Bec-Dida Day, an outdoor sculpture by American born artist David Smith (1906-1965) now in the collection of the Yale University Art Gallery, was recently photographed in the Digitization Lab at the Institute for the Preservation of Cultural Heritage (IPCH). During his career, Smith’s work was featured at venues around the world, including the 1939-1940 World’s Fair in New York, the Whitney Museum of American Art and traveling shows originating from exhibitions at the Museum of Modern Art (MoMA). An inaugural member of the National Council on the Arts, Smith exhibited a life-long love of art.
David Smith began as a cartoonist in high school and experimented with various art forms and mediums throughout his life. The man who became one of the most notable American abstract sculptors was also an avid painter and photographer. Many of Smith’s works in iron and steel sculpture, a competence he developed while working with riveting, soldering and welding at an automobile factory in his twenties, were finished by painting the surfaces, some with automobile paints.
Bec-Dida Day was created as a celebration of his daughters, Rebecca and Candida, and the annual summer joint birthday party that he hosted at his upstate New York residence in their honor. The sculpture was fabricated in 1963 at Smith’s Terminal Iron Works studio located in Bolton Landing, New York. Smith sculpted Bec-Dida Day, like many of his other sculptures, with the intention of having it viewed alongside nature.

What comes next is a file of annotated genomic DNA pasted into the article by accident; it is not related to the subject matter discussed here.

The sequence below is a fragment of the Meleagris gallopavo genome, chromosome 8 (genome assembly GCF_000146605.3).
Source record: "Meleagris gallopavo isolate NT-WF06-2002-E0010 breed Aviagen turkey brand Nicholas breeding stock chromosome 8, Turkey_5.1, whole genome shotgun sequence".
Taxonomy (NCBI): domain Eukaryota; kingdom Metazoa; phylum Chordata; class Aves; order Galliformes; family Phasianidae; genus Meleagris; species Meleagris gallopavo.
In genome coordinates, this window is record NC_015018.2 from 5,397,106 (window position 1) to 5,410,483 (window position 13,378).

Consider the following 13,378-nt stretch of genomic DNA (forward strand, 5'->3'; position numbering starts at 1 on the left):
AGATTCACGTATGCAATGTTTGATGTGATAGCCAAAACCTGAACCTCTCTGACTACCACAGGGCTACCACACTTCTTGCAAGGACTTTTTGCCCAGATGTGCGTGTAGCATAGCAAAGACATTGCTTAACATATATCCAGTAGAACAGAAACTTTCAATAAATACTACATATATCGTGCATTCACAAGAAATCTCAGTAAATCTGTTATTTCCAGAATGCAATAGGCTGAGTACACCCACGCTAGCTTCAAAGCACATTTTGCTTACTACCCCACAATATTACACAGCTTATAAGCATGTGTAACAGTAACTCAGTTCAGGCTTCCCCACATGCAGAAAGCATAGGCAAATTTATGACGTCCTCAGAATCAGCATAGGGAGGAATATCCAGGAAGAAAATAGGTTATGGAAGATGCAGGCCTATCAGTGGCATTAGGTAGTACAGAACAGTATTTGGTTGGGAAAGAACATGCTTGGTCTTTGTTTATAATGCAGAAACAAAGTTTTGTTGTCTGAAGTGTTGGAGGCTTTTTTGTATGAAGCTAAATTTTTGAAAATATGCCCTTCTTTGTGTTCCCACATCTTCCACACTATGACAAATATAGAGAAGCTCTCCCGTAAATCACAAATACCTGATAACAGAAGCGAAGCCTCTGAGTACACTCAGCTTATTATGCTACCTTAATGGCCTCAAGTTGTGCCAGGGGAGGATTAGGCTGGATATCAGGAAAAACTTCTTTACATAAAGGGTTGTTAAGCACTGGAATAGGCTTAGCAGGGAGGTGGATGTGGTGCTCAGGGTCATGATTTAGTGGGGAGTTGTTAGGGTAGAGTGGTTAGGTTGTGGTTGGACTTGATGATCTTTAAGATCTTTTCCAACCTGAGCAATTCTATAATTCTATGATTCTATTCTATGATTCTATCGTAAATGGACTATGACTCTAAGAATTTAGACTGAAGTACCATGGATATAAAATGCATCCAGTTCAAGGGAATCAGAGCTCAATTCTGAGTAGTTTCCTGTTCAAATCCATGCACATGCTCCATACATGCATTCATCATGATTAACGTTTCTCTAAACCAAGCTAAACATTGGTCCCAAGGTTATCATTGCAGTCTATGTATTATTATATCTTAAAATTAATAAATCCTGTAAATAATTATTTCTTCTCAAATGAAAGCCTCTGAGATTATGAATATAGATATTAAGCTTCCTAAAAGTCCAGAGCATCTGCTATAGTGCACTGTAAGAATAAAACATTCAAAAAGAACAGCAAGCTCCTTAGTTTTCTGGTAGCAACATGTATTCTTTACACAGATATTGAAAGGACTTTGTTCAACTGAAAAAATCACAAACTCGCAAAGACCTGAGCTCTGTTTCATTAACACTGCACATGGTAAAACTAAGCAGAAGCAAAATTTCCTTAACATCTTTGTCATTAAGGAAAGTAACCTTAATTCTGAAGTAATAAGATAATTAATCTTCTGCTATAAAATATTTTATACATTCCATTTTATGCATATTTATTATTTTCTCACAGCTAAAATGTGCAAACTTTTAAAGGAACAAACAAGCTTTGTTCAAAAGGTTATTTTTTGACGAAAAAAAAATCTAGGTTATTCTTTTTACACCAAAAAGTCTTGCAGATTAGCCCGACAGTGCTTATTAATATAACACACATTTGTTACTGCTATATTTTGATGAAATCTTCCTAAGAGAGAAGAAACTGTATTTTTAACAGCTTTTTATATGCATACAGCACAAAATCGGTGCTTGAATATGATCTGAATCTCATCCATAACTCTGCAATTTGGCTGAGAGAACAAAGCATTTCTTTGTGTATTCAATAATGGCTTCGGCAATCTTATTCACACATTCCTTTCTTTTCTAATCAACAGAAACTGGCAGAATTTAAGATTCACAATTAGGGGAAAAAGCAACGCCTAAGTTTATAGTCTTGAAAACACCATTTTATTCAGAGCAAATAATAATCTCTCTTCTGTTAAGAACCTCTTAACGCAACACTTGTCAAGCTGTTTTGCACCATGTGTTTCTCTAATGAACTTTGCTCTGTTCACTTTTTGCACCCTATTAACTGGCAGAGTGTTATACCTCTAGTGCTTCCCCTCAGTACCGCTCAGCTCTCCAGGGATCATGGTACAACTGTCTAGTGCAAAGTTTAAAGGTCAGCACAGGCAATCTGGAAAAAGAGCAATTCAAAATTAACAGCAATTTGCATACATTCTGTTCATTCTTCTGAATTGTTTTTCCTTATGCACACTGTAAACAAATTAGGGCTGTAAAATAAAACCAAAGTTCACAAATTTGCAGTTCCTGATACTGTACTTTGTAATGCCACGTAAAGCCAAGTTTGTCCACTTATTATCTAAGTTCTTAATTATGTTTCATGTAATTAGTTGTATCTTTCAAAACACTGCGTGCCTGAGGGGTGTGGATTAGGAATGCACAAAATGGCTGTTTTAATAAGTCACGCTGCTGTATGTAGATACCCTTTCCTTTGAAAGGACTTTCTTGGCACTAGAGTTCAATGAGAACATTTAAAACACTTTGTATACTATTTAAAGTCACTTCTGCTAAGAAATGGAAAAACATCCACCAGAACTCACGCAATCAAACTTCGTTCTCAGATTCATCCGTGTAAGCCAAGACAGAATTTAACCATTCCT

Bec-Dida Day has a long history of outdoor exhibition, from its time in the mountaintop fields of Smith’s Bolton Landing residence to its installation here at the Yale University Art Gallery on Chapel Street in front of the historic Street Hall. While giving context to art and enriching viewer experience, outdoor exhibition causes wear and tear on sculptures. As a result, Bec-Dida Day was recently the subject of a major research and conservation project led by Carol Snow, Deputy Chief Conservator and the Alan J. Dworsky Senior Conservator of Objects at the Art Gallery. Research by Conservation Fellow Elena Torok and Assistant Conservator Anne Gunnison informed the process of conservation that Carol Snow undertook. The results of their work were photographed by Senior Photographer Tony De Camillo for the Art Gallery for inclusion in the upcoming exhibition The Ceramic Presence in Modern Art: Selections from the Linda Leonard Schlenger Collection and the Yale University Art Gallery and on the Art Gallery’s website.
To learn more about this sculpture, please see: http://artgallery.yale.edu/collections/objects/84245
Images of Bec-Dida Day and many other objects are available for free unrestricted download through Yale’s generous Open Access policy.
To learn more about David Smith, please see: http://www.davidsmithestate.org